Meanwhile, his teammates Frederik Vesti and Logan Sargeant have closed up behind him and are only one good result away from taking the title lead.
In Hungary, Vesti needs to capitalise on the momentum of his feature race win last weekend and take the fight to Piastri again. Sargeant meanwhile must take the pace that’s yielded two second place finishes so far and battle to the top step of the podium this time.
But it’s not just his fellow Premas that Piastri will have to watch out for in Budapest. David Beckmann is sitting just behind them in the standings after a double podium in Spielberg last weekend, and the Trident team generally has emerged as Prema’s nearest rival.
Beckmann and Lirim Zendelli both have the pace to be genuine threats for victory this weekend, while Olli Caldwell showed no qualms about battling with Piastri at the Red Bull Ring last time out.
While the battle rages for the lead of the championship, there are a couple of drivers further back who will be looking to reset their own campaigns as we move on to Hungary.
Sebastian Fernandez would have been hoping for a lot more than six points and 13th in the standings after storming to the first pole of the season in Austria. His only top ten finish came with ninth place in the second Spielberg sprint race, although this was largely gifted to him by Jake Hughes and Liam Lawson crashing out in the final laps—prior to that, Fernandez had dropped down the order after running wide while battling with Zendelli for eighth.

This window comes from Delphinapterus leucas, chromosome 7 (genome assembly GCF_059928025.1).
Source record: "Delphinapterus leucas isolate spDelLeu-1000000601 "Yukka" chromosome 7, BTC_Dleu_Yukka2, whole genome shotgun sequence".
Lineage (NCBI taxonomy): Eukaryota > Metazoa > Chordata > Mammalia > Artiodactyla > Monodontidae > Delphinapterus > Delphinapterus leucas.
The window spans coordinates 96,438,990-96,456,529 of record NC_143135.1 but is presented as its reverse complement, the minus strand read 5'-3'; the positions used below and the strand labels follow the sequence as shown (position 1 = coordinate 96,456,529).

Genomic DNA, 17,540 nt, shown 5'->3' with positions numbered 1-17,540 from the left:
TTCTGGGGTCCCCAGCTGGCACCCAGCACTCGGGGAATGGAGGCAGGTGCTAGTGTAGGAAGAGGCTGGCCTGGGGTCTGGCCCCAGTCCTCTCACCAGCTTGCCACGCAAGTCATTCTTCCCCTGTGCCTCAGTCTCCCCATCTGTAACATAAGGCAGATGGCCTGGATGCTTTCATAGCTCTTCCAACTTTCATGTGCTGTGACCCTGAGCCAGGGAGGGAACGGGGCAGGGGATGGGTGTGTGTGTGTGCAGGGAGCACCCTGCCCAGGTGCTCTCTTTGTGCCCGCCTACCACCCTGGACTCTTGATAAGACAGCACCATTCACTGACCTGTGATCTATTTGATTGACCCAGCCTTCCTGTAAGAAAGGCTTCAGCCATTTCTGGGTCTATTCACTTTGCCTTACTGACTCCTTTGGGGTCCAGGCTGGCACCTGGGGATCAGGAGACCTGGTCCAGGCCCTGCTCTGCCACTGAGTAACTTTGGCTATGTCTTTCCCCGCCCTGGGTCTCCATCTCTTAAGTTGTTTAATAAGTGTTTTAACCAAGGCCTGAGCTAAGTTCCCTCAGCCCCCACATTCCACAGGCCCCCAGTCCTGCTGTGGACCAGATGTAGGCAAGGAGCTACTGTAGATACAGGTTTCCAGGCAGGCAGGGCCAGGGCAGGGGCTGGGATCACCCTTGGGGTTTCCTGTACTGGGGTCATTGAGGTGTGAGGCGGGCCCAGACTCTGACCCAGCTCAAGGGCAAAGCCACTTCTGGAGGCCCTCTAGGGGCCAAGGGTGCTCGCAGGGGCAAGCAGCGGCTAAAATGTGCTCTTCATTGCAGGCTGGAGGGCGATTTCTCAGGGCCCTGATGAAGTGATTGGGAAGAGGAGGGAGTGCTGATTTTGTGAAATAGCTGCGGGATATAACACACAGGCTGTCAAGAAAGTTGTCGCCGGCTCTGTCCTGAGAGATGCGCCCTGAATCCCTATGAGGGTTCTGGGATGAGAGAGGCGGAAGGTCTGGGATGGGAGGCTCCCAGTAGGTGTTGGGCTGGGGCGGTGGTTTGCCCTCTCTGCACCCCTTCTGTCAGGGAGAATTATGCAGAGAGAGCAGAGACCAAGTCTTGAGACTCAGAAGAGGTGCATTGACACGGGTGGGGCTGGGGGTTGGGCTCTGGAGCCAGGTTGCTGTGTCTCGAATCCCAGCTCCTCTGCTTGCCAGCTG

As for Hughes, he will also be glad to finally see the back of the Red Bull Ring. His collision with Lawson last Sunday capped off a troubled start to the year—after a technical problem left him 28th in the season opener, Hughes’ best result is half a point for tenth in the red-flagged second feature race.
The good news for both Hughes and Fernandez is that while neither came away from Austria with the points they expected, both showed that their form this season is a lot higher than their championship standings suggest. Given a clean weekend, both drivers have the potential to trouble the frontrunners for victory at the Hungaroring.
Lewis Hamilton has taken victory at the Hungarian Grand Prix, making best use of a free pit stop to chase down Max Verstappen and take the lead in the closing laps of a race that saw every driver outside the top four lapped.
Verstappen had retained his lead after the first pit stops and fended off an attacking Hamilton as the pair picked their way through traffic. Running wide when attempting an overtake at turn four, Hamilton dropped back and the gap to Verstappen stabilised around the one-and-a-half second mark.
With a sizeable gap to the Ferrari duo in P3 and P4, Mercedes made the decision to bring Hamilton in on lap 49 for what was a free stop, switching him onto the medium tyres. He emerged some 20 seconds behind Verstappen and set about chasing him down, being told by his team that Verstappen would be down to “zero rubber” by the end of the race.